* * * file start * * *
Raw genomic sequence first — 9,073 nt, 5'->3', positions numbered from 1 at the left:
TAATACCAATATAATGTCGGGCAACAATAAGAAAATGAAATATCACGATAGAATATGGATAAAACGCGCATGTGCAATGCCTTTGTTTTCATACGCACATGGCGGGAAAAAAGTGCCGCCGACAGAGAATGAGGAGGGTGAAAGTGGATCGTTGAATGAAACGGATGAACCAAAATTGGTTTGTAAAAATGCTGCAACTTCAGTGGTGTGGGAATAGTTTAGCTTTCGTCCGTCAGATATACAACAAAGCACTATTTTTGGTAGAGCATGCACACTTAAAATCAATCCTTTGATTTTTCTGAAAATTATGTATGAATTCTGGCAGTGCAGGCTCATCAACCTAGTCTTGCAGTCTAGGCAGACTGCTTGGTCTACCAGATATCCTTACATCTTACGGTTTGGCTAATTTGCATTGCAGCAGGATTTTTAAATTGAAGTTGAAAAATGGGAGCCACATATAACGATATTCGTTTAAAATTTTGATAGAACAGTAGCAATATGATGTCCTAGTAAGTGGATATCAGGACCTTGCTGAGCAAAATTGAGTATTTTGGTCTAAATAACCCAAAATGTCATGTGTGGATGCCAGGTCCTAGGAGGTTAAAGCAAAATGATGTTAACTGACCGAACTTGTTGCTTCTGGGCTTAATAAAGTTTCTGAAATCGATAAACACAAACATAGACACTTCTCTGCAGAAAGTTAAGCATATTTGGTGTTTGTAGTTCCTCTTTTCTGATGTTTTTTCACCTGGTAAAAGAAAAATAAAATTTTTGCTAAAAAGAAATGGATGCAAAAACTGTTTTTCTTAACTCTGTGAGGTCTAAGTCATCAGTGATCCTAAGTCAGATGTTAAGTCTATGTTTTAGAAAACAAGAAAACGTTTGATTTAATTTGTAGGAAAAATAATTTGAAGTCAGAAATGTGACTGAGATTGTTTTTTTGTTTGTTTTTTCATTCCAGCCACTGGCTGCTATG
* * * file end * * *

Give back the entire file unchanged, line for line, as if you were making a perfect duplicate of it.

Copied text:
Raw genomic sequence first — 9,073 nt, 5'->3', positions numbered from 1 at the left:
TAATACCAATATAATGTCGGGCAACAATAAGAAAATGAAATATCACGATAGAATATGGATAAAACGCGCATGTGCAATGCCTTTGTTTTCATACGCACATGGCGGGAAAAAAGTGCCGCCGACAGAGAATGAGGAGGGTGAAAGTGGATCGTTGAATGAAACGGATGAACCAAAATTGGTTTGTAAAAATGCTGCAACTTCAGTGGTGTGGGAATAGTTTAGCTTTCGTCCGTCAGATATACAACAAAGCACTATTTTTGGTAGAGCATGCACACTTAAAATCAATCCTTTGATTTTTCTGAAAATTATGTATGAATTCTGGCAGTGCAGGCTCATCAACCTAGTCTTGCAGTCTAGGCAGACTGCTTGGTCTACCAGATATCCTTACATCTTACGGTTTGGCTAATTTGCATTGCAGCAGGATTTTTAAATTGAAGTTGAAAAATGGGAGCCACATATAACGATATTCGTTTAAAATTTTGATAGAACAGTAGCAATATGATGTCCTAGTAAGTGGATATCAGGACCTTGCTGAGCAAAATTGAGTATTTTGGTCTAAATAACCCAAAATGTCATGTGTGGATGCCAGGTCCTAGGAGGTTAAAGCAAAATGATGTTAACTGACCGAACTTGTTGCTTCTGGGCTTAATAAAGTTTCTGAAATCGATAAACACAAACATAGACACTTCTCTGCAGAAAGTTAAGCATATTTGGTGTTTGTAGTTCCTCTTTTCTGATGTTTTTTCACCTGGTAAAAGAAAAATAAAATTTTTGCTAAAAAGAAATGGATGCAAAAACTGTTTTTCTTAACTCTGTGAGGTCTAAGTCATCAGTGATCCTAAGTCAGATGTTAAGTCTATGTTTTAGAAAACAAGAAAACGTTTGATTTAATTTGTAGGAAAAATAATTTGAAGTCAGAAATGTGACTGAGATTGTTTTTTTGTTTGTTTTTTCATTCCAGCCACTGGCTGCTATG